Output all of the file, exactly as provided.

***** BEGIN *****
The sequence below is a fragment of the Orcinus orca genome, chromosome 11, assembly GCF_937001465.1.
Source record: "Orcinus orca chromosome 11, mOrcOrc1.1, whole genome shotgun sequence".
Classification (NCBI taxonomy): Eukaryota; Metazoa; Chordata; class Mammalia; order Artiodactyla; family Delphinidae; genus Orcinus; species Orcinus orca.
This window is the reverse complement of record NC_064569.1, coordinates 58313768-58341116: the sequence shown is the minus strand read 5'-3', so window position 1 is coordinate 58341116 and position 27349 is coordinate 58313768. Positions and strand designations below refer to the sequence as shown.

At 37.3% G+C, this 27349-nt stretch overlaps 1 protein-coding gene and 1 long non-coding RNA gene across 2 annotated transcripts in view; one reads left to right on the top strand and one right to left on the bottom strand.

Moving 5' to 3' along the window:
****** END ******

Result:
The sequence below is a fragment of the Orcinus orca genome, chromosome 11, assembly GCF_937001465.1.
Source record: "Orcinus orca chromosome 11, mOrcOrc1.1, whole genome shotgun sequence".
Classification (NCBI taxonomy): Eukaryota; Metazoa; Chordata; class Mammalia; order Artiodactyla; family Delphinidae; genus Orcinus; species Orcinus orca.
This window is the reverse complement of record NC_064569.1, coordinates 58313768-58341116: the sequence shown is the minus strand read 5'-3', so window position 1 is coordinate 58341116 and position 27349 is coordinate 58313768. Positions and strand designations below refer to the sequence as shown.

At 37.3% G+C, this 27349-nt stretch overlaps 1 protein-coding gene and 1 long non-coding RNA gene across 2 annotated transcripts in view; one reads left to right on the top strand and one right to left on the bottom strand.

Moving 5' to 3' along the window: